Yes, we can worship anywhere (as the scripture concerning space/place/Temple/New Jerusalem so strongly suggests). (Interestingly the sense of future promise in the Revelation passage and ‘a time is coming when’ suggest to me that aesthetic spaces may remain more useful to us now as incarnate beings seeing partly). And, in line with what you’re saying, I personally veer away from identifying a particular building or physical place as having ‘more of God in it’ than another place, even if the ‘sacrament’ (now maybe I’m already moving the goal-posts too far) is reserved there. Partly because this suggests to me an under-realised pneumatology (an unrealised sense of the radical extent to which Christ is present in all places and times in virtue of the presence of the Holy Spirit). And partly because I recognise in that reserved sacrament a special sign reserved in that place which does not so much sanctify that space as mark that place out as symbolising (strongly) a sacramentality that belongs to the whole world as Christ has redeemed it, and most especially where the kingdom is breaking in. Barbara Brown Taylor (episcopal priest) in ‘An Altar in the World: Finding the Sacred Beneath our Feet’ talks about how what happens/is recalled on the physical altar in bread and wine is a sign of what is happening in all space and time where Christ is present. So I think what I’m saying is that there is sacred space which is sacred not in the sense of being exclusively sacred but in the sense of being symbolically capable of conveying the sacredness of all space and time. The ‘air’ is thinner? The space is more iconographic than other space?
    B.B. Taylor says this too – I think you’ll agree:
    “As important as it is to mark the places where we meet God, I worry about what happens when we build a house for God. I am speaking no longer of the temple in Jerusalem but of the house of worship on the corner, where people of faith meet to say their prayers, because saying them together reminds them of who they are better than saying them alone. This is good, and all good things cast shadows. Do we build God a house so that we can choose when to go and see God? Do we build God a house in lieu of having God stay at ours? Plus, what happens to the rest of the world when we build four walls – even four gorgeous walls – cap them with a steepled roof, and designate that the House of God? What happens to the riverbanks, the mountaintops, the deserts, and the trees? What happens to the people who never show up in our houses of God?”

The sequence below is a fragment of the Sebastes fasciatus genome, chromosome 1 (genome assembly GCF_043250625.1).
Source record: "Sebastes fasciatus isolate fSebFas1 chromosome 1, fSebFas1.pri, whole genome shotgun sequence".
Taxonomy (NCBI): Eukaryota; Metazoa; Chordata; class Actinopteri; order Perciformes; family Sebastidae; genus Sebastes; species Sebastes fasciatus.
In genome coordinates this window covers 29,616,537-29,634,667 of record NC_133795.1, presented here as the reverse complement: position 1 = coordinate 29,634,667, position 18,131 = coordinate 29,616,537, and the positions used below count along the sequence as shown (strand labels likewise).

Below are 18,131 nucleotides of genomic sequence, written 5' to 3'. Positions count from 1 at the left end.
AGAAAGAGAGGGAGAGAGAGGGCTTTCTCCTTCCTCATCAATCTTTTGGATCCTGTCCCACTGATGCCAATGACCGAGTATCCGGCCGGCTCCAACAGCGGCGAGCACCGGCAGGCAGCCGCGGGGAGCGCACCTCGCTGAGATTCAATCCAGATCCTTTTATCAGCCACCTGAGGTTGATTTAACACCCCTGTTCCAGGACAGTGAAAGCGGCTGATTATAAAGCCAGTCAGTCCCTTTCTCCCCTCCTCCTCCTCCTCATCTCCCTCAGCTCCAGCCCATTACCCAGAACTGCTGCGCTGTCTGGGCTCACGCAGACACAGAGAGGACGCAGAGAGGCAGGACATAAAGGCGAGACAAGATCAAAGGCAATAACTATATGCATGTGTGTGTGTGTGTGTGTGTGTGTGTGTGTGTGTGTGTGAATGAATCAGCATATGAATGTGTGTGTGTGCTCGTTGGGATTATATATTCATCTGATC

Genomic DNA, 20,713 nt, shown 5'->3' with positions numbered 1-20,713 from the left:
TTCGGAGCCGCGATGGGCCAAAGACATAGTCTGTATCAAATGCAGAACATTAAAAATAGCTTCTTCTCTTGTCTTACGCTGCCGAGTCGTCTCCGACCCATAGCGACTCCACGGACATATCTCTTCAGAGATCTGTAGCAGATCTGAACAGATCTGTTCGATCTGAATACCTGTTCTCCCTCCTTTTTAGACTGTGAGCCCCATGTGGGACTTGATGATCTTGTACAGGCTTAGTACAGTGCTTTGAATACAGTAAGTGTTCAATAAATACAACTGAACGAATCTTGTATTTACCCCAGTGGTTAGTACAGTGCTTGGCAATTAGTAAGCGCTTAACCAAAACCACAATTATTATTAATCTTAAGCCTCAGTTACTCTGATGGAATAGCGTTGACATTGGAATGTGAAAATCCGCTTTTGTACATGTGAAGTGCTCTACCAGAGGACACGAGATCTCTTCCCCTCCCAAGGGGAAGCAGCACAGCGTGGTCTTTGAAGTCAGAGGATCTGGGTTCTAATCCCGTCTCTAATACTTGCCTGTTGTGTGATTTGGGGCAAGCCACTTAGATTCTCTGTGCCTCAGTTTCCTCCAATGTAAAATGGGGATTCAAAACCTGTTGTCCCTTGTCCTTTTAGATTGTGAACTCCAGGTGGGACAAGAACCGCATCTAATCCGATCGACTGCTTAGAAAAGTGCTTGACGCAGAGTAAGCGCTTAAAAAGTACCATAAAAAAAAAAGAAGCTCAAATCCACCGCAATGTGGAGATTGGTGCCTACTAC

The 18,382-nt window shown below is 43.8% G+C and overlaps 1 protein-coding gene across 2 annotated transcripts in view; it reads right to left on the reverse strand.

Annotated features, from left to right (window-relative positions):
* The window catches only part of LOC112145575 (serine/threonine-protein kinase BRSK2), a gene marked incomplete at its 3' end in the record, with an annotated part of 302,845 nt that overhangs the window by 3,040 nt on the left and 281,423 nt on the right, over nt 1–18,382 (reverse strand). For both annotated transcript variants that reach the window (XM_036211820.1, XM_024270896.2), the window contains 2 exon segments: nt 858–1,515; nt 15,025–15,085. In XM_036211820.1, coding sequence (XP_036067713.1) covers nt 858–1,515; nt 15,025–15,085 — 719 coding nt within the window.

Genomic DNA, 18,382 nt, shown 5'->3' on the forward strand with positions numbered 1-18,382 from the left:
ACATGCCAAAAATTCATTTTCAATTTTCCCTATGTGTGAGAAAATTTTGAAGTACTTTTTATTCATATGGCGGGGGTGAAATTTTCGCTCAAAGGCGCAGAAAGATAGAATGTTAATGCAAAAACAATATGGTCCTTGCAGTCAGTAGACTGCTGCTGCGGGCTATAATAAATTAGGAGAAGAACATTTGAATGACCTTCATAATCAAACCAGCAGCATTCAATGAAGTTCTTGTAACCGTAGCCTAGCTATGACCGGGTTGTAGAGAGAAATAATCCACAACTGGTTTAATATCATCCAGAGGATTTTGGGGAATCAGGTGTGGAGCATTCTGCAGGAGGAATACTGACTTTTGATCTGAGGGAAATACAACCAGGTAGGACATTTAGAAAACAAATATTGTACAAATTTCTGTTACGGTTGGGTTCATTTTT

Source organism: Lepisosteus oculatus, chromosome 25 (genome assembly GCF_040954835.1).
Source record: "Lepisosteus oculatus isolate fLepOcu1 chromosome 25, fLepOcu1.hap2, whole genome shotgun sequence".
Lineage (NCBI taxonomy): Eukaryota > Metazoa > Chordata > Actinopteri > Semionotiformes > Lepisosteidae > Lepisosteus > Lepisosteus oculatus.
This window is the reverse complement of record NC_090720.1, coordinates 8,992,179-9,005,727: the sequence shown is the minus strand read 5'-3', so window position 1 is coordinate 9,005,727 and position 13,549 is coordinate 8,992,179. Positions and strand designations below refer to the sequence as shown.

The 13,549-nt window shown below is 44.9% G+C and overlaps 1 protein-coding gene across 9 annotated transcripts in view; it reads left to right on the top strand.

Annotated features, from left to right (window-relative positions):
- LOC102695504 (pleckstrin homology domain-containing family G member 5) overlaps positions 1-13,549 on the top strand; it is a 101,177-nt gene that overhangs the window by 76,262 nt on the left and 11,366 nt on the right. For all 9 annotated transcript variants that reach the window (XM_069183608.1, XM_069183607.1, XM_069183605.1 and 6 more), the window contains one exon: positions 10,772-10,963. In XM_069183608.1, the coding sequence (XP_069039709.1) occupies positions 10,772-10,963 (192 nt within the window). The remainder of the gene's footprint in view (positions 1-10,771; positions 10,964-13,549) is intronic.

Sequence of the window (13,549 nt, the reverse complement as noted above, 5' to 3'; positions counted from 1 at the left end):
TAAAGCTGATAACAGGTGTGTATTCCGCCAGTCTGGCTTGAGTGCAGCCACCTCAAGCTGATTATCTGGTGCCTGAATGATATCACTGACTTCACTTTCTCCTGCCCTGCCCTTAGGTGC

I think there being little support for something in the NT does not necessarily tell against it, so long as there isn’t a contradiction (heresy) set up where this thing meets the scripture. But within the spaces left untouched by the danger of heresy there is surely room for imaginative manoeuvre – and that’s where spirituality I think comes into play, and quite simply, for some people light and stone and lines and liturgy will clarify and deepen their sense of God’s presence in the whole world (again, buildings can be icons), will refine their vision and tell that Christian story, while presumably for others what such places offer will not be worth what the danger of their corruption makes possible. But in some places and environments in our world an aesthetic of beauty that is specifically shaped to tell the Christian story will be an incredible relief from more tortured surrounding landscapes, an icon of hope, the beginning of seeing newly. There has to be a gift to us there. What we choose to make of it – that’s another thing.

    Please don’t feel you have to reply again – I think a sabbatical should release you from the prospect of unending debates with the curate!